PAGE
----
were missing two of their best players, with Gilbert Arenas and Caron
Butler out with injuries.
other words, the Washington Wizards had the Cavs exactly where they
wanted them. And they almost shocked the Cavs, who played down
to the level of their competition yet again. Washington held double-digit
leads more than once in the game (that sounds more impressive than saying
“twice”) and led well into the fourth quarter before Cleveland
finally pulled away to win, 99-94.
game was close in the first half; indeed, the lead changed 11 times
during that time frame. The Wizards’ Antawn Jamison carried
his team, scoring 21 points in the first half alone. Washington
pulled away somewhat towards the end of the second quarter, scoring
that last nine points of the quarter to take a 53-45 lead at intermission.
halftime, Washington extended their lead to 10 points, and that seemed
to finally wake the Cavs out of their slumber. They scored the
next 11 points, setting off another round of Let’s Pass The Lead Back
And Forth. The lead would change seven more times (and the game
would be tied five additional times, for good measure) until a pair
of Larry Hughes free throws, which made the score 82-80, gave the Cavs
a lead that they would not surrender. LeBron James scored ten
point in the last two and a half minutes (including a resounding dunk
after a baseline drive) to put the game away.
a miserable 7-of-23 night from the floor, LeBron scored 25 points to
lead the Cavs. (His five assists were also a team high, and his
six rebounds were pretty close.) Zydrunas Ilgauskas had another
strong game, shooting 8-of-13 from the field on his way to 18 points.
Jamison finished with 27 points for the Wizards, who had a total of
six players make it into double digits.
victory pushed the Cavs’ record to 46-31. Because the Bulls
also won last night (they turned the New Jersey Nets into their own
personal punching bags), the two teams remain tied in the standings.
Unfortunately for Cleveland, Chicago owns the tiebreaker between the
two teams (they have a 12-4 record in divisional games, while the Cavs’
record in such games is 9-5; even if the Cavs win both of their remaining
divisional games, they still will not catch Chicago). Accordingly,
Cleveland will need to have a better record than Chicago to claim the
second position in the conference.
WHAT I LIKED ABOUT THE GAME:
Just The Facts, Ma’am:
A consistent two-part theme in this column is that:
That’s why the Cavs’ typical
M.O. of bombing away from long range whenever they fall into a funk
causes about a 40 point rise in my blood pressure. And that’s
why this sequence of shots during the Cavs’ third quarter comeback
from a ten point deficit makes me want to sing with joy:
And that’s how you score.
(Especially when you don’t have anybody who can consistently hit from
outside. But that’s another topic for another time. Say,
eight paragraphs from now.)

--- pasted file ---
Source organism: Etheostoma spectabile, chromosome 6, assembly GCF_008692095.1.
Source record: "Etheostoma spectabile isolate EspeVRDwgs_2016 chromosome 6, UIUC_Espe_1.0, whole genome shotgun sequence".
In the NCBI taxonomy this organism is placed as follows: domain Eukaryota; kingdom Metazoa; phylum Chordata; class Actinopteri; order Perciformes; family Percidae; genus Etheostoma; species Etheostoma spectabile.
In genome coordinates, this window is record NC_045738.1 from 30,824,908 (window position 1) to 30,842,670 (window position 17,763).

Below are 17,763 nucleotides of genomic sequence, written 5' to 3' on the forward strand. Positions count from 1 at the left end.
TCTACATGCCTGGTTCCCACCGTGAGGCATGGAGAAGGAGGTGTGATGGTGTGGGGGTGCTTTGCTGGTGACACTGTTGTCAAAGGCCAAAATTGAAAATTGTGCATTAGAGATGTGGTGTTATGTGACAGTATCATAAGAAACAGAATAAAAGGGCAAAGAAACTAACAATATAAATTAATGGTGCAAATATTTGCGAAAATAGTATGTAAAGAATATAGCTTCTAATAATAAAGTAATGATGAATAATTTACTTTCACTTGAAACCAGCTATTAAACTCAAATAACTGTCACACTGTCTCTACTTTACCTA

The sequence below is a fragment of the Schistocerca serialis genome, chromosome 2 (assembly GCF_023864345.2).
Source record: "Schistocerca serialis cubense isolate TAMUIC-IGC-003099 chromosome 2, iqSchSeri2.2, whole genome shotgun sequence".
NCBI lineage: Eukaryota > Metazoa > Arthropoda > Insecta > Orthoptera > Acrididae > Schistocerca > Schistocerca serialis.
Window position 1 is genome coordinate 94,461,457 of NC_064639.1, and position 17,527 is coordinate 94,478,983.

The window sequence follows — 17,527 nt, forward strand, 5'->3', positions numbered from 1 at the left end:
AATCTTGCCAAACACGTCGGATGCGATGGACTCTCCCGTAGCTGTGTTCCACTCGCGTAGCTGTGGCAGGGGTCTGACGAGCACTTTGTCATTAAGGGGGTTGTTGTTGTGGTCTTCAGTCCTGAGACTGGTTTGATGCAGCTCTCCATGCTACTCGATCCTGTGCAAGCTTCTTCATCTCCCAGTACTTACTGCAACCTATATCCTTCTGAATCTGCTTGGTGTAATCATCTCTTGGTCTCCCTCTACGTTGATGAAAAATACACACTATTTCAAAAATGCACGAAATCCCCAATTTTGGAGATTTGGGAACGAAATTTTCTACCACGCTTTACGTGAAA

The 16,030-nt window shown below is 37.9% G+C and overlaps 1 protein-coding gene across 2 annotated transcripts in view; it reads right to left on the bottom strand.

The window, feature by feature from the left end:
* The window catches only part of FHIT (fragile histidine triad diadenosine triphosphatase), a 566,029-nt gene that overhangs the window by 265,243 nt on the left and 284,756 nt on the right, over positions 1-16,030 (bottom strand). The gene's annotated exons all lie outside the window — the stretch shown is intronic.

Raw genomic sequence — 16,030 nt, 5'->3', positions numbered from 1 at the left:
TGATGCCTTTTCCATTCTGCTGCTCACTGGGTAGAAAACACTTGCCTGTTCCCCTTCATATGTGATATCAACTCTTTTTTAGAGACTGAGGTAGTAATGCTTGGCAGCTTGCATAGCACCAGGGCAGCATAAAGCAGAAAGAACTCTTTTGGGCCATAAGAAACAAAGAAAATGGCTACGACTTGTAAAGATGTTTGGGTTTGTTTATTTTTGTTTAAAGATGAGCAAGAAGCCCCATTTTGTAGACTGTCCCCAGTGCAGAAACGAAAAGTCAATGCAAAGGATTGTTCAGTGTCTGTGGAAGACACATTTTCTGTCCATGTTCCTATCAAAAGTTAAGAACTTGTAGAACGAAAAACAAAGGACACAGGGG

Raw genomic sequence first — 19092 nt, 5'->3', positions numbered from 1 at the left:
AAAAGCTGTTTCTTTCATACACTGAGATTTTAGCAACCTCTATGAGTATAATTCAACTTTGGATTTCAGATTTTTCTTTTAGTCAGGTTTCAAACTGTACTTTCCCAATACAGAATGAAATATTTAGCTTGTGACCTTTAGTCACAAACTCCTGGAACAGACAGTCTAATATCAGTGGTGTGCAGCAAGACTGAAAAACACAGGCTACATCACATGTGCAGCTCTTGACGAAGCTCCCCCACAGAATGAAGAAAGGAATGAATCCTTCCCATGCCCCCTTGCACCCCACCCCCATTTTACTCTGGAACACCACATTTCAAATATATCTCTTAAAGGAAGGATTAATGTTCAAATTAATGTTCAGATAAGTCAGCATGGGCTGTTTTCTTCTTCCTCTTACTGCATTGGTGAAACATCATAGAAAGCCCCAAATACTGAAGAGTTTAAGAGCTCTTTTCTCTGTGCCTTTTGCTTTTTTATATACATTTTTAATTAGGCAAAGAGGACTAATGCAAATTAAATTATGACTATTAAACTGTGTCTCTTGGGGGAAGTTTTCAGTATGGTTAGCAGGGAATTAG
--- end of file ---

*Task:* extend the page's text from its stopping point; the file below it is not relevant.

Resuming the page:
Ira: Put yourself
in this position. You’ve dreamed all your life of playing in
the NBA. You’ve worked your tail off to make it happen.
You played college ball at a respectable school, but not one of the
major NBA player production lines. On draft night, your phone
never rang. You kept working, opened a few eyes, and got your
break. You bounced around the league for a few years, with no
real job security, until you finally received a long-term deal from
a team. Immediately, said team was roundly criticized for giving
you a long-term deal. Those critics said that you’re too slow,
not athletic enough, not a good enough shooter, and not a lot of other
things … as though it’s your fault that somebody handed you millions
forward four years. You’re now an almost-invisible man.
Your career allows you to do what you love to do for a living … but
your circumstances are that you almost never get to do it. It’s
like a punishment devised by one of the gods with a sicker sense of
humor. You’ve been through some painful injuries. You
play so seldom that mail at your home is starting to arrive addressed
to “Ira Newble, DNP-CD.” , When you do make it into a game,
you draw the ire of those whom you want to cheer for you. Your
contract runs for one more year, and when it’s up, you know that your
chances of getting another deal are approximately zero. You’re
32 years old, in a profession where 32 year olds are over the hill.
I don’t shed tears for Ira Newble. But I do appreciate the difficulties
of his situation. And that’s why it is particularly great to
see Ira have a good game. Last night, Ira hit both of the three-pointers
he took, scoring nine points overall. At least as importantly,
he grabbed two offensive rebounds in the final three minutes of the
game (that’s right, he was in the game when it really mattered).
One of those rebounds led to the James dunk previously described; the
other resulted in a put-back attempt and a pair of free throws.
not going to lobby for Ira Newble in the starting lineup, or even in
the main bench rotation. He is what he is. But what he is,
is a veteran who can stay ready and help his team win on a night where
most others can’t get the job done. Last night, that’s exactly